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The University Program

In This Section:

The University Program in Detail

The Western Reserve2 Curriculum (WR2) creates a system of learning that integrates the fields of health and medicine into a single program of study. Education throughout the four years is centered on:

  1. Fostering experiential and interactive learning in a clinical context;
  2. Stimulating educational spiraling by revisiting concepts in progressively more meaningful depth and increasingly sophisticated contexts;
  3. Promoting integration of the biomedical and population sciences with clinical experience;
  4. Transferring concepts and principles learned in one context to other contexts;  
  5. Enhancing learning through deliberate practice, or providing learners with direct observation, feedback, and the opportunity to practice in both the clinical environment and in the Case School of Medicine’s Mt. Sinai Skills and Simulation Center.
The Western Reserve 2 Curriculum has 10 guiding principles:
  1. The core concepts of health and disease prevention will be fully integrated into the curriculum.
  2. Medical education will be experiential and emphasize the skills for scholarship, critical thinking, and lifelong learning.
  3. Educational methods will be chosen that stimulate an active interchange of ideas among students and faculty.
  4. Students and faculty will be mutually respectful partners in learning.
  5. Students will be immersed in a graduate school educational environment characterized by flexibility and high expectations for independent study and self-directed learning.
  6. Learning will be fostered by weaving the scientific foundations of medicine and health with clinical experiences throughout the curriculum. These scientific foundations include basic science, clinical science, population-based science, and social and behavioral sciences.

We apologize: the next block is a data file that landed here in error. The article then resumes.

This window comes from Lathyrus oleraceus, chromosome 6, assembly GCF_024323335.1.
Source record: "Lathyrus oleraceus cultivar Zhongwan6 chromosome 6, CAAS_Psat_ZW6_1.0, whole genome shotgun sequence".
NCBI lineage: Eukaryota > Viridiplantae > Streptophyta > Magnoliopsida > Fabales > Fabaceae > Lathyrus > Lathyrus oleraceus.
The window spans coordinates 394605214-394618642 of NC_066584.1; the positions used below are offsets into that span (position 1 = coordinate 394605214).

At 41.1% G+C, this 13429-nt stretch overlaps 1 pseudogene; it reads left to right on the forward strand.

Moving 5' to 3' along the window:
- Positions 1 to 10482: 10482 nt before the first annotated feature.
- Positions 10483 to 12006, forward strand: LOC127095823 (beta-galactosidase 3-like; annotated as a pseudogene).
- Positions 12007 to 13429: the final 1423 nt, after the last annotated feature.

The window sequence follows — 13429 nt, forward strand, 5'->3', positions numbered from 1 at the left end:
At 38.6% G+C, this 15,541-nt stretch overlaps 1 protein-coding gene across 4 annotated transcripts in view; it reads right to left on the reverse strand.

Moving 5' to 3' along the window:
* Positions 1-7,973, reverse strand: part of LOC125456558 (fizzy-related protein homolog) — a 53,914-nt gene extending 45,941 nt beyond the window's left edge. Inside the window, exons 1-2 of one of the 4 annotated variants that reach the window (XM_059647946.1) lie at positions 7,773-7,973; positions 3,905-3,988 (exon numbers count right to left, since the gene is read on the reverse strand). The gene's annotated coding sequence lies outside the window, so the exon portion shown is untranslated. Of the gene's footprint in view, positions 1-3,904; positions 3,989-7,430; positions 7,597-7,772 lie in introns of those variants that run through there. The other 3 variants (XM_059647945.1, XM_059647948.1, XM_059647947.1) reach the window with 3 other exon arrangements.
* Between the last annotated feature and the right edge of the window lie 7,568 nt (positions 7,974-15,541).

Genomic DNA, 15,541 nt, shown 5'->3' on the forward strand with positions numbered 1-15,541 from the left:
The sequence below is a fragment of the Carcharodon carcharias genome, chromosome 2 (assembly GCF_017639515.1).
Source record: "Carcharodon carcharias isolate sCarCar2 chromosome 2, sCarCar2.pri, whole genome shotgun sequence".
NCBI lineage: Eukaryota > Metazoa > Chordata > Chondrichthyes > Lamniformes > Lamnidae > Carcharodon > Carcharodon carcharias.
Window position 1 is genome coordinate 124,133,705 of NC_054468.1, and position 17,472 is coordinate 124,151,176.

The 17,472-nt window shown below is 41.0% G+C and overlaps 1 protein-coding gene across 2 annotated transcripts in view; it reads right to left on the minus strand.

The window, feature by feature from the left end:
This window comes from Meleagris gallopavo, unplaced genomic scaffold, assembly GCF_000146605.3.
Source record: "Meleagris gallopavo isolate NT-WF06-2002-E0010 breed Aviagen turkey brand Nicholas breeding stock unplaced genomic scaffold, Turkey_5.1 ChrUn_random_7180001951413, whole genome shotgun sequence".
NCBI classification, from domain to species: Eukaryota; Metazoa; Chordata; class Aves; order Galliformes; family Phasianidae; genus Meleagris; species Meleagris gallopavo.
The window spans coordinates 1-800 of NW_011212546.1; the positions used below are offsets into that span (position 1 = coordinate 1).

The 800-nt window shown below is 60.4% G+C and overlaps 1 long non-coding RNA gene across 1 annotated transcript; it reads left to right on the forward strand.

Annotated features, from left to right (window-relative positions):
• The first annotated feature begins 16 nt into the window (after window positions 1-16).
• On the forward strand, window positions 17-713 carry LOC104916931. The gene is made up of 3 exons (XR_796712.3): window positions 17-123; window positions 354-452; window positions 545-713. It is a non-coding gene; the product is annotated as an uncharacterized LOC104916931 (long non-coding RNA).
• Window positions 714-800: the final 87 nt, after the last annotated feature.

7. Every student will have an in-depth mentored experience in research and scholarship.
  8. Recognizing the obligations of physicians to society, the central themes of public health, civic professionalism and leadership will be longitudinally woven throughout the entire curriculum.
  9. The systems issues of patient safety, quality medical care, and health care delivery will be emphasized and integrated throughout the curriculum.
  10. Students will acquire a core set of competencies in the knowledge, mastery of clinical skills and attitudes that are pre-requisite to graduate medical education. These competencies will be defined, learned and assessed and serve as a mechanism of assessment of the school’s success.
Western Reserve2 Curriculum Core Competencies
  1. Research and Scholarship
  2. Knowledge for Practice
  3. Interpersonal & Communication Skills
  4. Professionalism
  5. Personal & Professional Development
  6. Patient Care
  7. Teamwork & Interprofessional Collaboration
  8. Systems-based Practice
  9. Reflective Practice
Curricular Composition

The four years of the WR2 Curriculum are divided into four major components, each of which focuses on health as well as disease, and on the health of populations in addition to the health of individual patients.

  1. Foundations of Medicine and Health
    This component is made up of six integrated curricular blocks.